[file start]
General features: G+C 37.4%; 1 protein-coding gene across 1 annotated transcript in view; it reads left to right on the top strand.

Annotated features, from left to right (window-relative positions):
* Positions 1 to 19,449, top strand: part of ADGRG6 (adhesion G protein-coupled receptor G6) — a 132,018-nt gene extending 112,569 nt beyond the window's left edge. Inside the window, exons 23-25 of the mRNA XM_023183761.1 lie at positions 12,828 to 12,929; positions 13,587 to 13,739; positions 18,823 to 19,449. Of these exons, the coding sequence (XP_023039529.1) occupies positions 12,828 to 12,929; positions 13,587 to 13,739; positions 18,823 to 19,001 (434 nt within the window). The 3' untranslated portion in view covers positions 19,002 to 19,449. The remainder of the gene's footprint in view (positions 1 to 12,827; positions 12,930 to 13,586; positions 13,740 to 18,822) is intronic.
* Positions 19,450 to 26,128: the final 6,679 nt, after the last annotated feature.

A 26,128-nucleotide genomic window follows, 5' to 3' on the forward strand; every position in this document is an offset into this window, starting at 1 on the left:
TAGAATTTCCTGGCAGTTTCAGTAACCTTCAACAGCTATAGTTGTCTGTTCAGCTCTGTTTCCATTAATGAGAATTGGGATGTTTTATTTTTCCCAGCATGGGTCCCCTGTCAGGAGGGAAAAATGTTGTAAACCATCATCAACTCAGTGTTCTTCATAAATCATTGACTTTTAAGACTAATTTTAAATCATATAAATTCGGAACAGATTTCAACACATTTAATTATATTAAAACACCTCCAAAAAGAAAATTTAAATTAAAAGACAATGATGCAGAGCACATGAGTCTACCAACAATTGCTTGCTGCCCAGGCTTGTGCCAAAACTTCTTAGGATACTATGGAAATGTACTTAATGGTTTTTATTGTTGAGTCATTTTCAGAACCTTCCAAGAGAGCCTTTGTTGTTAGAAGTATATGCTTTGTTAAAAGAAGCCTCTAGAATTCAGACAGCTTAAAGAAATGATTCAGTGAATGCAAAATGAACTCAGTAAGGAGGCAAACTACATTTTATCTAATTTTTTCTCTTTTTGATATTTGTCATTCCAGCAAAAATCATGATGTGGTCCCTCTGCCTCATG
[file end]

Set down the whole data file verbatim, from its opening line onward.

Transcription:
General features: G+C 37.4%; 1 protein-coding gene across 1 annotated transcript in view; it reads left to right on the top strand.

Annotated features, from left to right (window-relative positions):
* Positions 1 to 19,449, top strand: part of ADGRG6 (adhesion G protein-coupled receptor G6) — a 132,018-nt gene extending 112,569 nt beyond the window's left edge. Inside the window, exons 23-25 of the mRNA XM_023183761.1 lie at positions 12,828 to 12,929; positions 13,587 to 13,739; positions 18,823 to 19,449. Of these exons, the coding sequence (XP_023039529.1) occupies positions 12,828 to 12,929; positions 13,587 to 13,739; positions 18,823 to 19,001 (434 nt within the window). The 3' untranslated portion in view covers positions 19,002 to 19,449. The remainder of the gene's footprint in view (positions 1 to 12,827; positions 12,930 to 13,586; positions 13,740 to 18,822) is intronic.
* Positions 19,450 to 26,128: the final 6,679 nt, after the last annotated feature.

A 26,128-nucleotide genomic window follows, 5' to 3' on the forward strand; every position in this document is an offset into this window, starting at 1 on the left:
TAGAATTTCCTGGCAGTTTCAGTAACCTTCAACAGCTATAGTTGTCTGTTCAGCTCTGTTTCCATTAATGAGAATTGGGATGTTTTATTTTTCCCAGCATGGGTCCCCTGTCAGGAGGGAAAAATGTTGTAAACCATCATCAACTCAGTGTTCTTCATAAATCATTGACTTTTAAGACTAATTTTAAATCATATAAATTCGGAACAGATTTCAACACATTTAATTATATTAAAACACCTCCAAAAAGAAAATTTAAATTAAAAGACAATGATGCAGAGCACATGAGTCTACCAACAATTGCTTGCTGCCCAGGCTTGTGCCAAAACTTCTTAGGATACTATGGAAATGTACTTAATGGTTTTTATTGTTGAGTCATTTTCAGAACCTTCCAAGAGAGCCTTTGTTGTTAGAAGTATATGCTTTGTTAAAAGAAGCCTCTAGAATTCAGACAGCTTAAAGAAATGATTCAGTGAATGCAAAATGAACTCAGTAAGGAGGCAAACTACATTTTATCTAATTTTTTCTCTTTTTGATATTTGTCATTCCAGCAAAAATCATGATGTGGTCCCTCTGCCTCATG